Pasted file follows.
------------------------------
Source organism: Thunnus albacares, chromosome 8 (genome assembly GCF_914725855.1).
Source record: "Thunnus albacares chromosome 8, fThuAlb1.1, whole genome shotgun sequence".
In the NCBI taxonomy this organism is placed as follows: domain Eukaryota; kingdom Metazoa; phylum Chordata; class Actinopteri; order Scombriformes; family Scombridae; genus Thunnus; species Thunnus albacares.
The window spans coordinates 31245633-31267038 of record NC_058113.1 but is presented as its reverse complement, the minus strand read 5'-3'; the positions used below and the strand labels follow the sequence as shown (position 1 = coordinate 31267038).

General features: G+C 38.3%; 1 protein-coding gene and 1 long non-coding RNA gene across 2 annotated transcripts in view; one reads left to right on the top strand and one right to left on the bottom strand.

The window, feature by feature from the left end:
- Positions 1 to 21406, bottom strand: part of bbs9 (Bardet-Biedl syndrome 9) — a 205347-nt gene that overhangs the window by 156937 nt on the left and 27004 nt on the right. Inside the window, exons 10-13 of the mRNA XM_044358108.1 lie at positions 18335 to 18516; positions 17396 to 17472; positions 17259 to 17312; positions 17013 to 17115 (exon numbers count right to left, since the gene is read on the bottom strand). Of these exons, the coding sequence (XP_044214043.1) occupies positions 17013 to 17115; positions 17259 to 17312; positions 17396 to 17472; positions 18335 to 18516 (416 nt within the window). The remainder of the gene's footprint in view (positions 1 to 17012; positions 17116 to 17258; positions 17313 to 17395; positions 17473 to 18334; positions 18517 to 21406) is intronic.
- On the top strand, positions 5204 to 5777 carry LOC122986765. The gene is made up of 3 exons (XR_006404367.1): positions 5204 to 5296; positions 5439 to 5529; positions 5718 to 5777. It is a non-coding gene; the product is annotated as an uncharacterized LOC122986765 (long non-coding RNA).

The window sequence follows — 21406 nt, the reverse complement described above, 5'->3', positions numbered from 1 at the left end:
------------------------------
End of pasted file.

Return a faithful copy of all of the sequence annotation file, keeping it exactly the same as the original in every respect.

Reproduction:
Source organism: Thunnus albacares, chromosome 8 (genome assembly GCF_914725855.1).
Source record: "Thunnus albacares chromosome 8, fThuAlb1.1, whole genome shotgun sequence".
In the NCBI taxonomy this organism is placed as follows: domain Eukaryota; kingdom Metazoa; phylum Chordata; class Actinopteri; order Scombriformes; family Scombridae; genus Thunnus; species Thunnus albacares.
The window spans coordinates 31245633-31267038 of record NC_058113.1 but is presented as its reverse complement, the minus strand read 5'-3'; the positions used below and the strand labels follow the sequence as shown (position 1 = coordinate 31267038).

General features: G+C 38.3%; 1 protein-coding gene and 1 long non-coding RNA gene across 2 annotated transcripts in view; one reads left to right on the top strand and one right to left on the bottom strand.

The window, feature by feature from the left end:
- Positions 1 to 21406, bottom strand: part of bbs9 (Bardet-Biedl syndrome 9) — a 205347-nt gene that overhangs the window by 156937 nt on the left and 27004 nt on the right. Inside the window, exons 10-13 of the mRNA XM_044358108.1 lie at positions 18335 to 18516; positions 17396 to 17472; positions 17259 to 17312; positions 17013 to 17115 (exon numbers count right to left, since the gene is read on the bottom strand). Of these exons, the coding sequence (XP_044214043.1) occupies positions 17013 to 17115; positions 17259 to 17312; positions 17396 to 17472; positions 18335 to 18516 (416 nt within the window). The remainder of the gene's footprint in view (positions 1 to 17012; positions 17116 to 17258; positions 17313 to 17395; positions 17473 to 18334; positions 18517 to 21406) is intronic.
- On the top strand, positions 5204 to 5777 carry LOC122986765. The gene is made up of 3 exons (XR_006404367.1): positions 5204 to 5296; positions 5439 to 5529; positions 5718 to 5777. It is a non-coding gene; the product is annotated as an uncharacterized LOC122986765 (long non-coding RNA).

The window sequence follows — 21406 nt, the reverse complement described above, 5'->3', positions numbered from 1 at the left end: